127 F3d 1106 Rodriguez v. Immigration and Naturalization Service

127 F.3d 1106

Rolando RODRIGUEZ, Petitioner,

No. 96-70989.

United States Court of Appeals, Ninth Circuit.

Submitted Oct. 20, 1997**
Argued Oct. 24, 1997.

NOTICE: Ninth Circuit Rule 36-3 provides that dispositions other than opinions or orders designated for publication are not precedential and should not be cited except when relevant under the doctrines of law of the case, res judicata, or collateral estoppel.

On Petition for Review of an Order of the Board of Immigration Appeals.

Before: THOMPSON, T.G. NELSON and KLEINFELD, Circuit Judges.

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Rolando Rodriguez, a native and citizen of Nicaragua, petitions for review of the decision of the Board of Immigration Appeals ("BIA") affirming the immigration judge's ("IJ") order denying his application for asylum and withholding of deportation under 8 U.S.C. §§ 1158(a) & 1253(h). We have jurisdiction under 8 U.S.C. § 1105(a), and we deny the petition for review.


Because the BIA adopted the IJ's opinion, we review the IJ's decision for substantial evidence. See Alaelua v. INS, 45 F.3d 1379, 1381 (9th Cir.1995).


Rodriguez contends that the IJ erred in determining that he failed to demonstrate eligibility for asylum based on imputed political opinion. This contention lacks merit.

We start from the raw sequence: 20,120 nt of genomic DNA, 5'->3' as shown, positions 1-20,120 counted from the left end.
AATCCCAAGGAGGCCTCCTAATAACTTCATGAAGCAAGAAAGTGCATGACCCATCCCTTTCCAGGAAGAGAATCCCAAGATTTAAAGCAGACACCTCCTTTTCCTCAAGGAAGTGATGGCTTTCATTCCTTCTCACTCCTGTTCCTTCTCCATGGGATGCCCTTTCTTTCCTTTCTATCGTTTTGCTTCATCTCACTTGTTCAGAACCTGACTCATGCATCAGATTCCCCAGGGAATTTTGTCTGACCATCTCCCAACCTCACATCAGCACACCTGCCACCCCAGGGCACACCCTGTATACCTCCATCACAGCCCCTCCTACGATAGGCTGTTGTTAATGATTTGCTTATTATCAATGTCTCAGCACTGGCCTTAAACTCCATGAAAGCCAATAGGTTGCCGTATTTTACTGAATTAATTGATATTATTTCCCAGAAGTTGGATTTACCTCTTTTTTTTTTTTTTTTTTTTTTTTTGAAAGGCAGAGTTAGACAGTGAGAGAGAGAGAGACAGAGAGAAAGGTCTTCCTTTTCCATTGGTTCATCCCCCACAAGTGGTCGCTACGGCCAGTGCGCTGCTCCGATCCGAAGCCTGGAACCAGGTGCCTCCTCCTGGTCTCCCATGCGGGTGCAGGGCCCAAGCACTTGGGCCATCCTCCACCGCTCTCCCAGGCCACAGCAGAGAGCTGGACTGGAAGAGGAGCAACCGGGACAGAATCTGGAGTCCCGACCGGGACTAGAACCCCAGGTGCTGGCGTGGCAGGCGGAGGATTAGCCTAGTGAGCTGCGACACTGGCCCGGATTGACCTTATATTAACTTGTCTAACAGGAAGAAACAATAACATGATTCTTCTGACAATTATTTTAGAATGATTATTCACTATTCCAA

To show eligibility for asylum based on imputed political opinion, Rodriguez must demonstrate that he has suffered past persecution, or has a well-founded fear of future persecution, on account a political opinion imputed to him by his persecutors. See Sangha v. INS, 103 F.3d 1482, 1489 (9th Cir.1997).


Rodriguez failed to demonstrate that threats and punishment he suffered as a result of deserting from the national army constitute persecution on account of one of the five enumerated grounds. See INS v. Elias-Zacarias, 502 U.S. 478, 482 (1992). Nor did Rodriguez show that his transgression would result in disproportionately severe punishment, see Alonzo v. INS, 915 F.2d 546, 538 (9th Cir.1990), or that his refusal to serve was based on fears of having to participate in inhuman acts, cf. Ramos-Vasquez v. INS, 57 F.3d 857, 863 (9th Cir.1995). Accordingly, substantial evidence supports the IJ's determination that Rodriguez failed to demonstrate eligibility for asylum. See Elias-Zacarias, 502 U.S. at 481.


Because Rodriguez has not established eligibility for asylum. he cannot meet the higher standard of clear probability of future persecution necessary for withholding of deportation. See Ghaly v. INS, 58 F.3d 1425, 1429 (9th Cir.1995).


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The panel unanimously finds this case suitable for decision without oral argument. See Fed. R.App. P. 34(a); 9th Cir. R. 34-4


This disposition is not appropriate for publication and may not be cited to or by the courts of this circuit except as provided by 9th Cir. R. 36-3


Petitioner's request to supplement the record on appeal is denied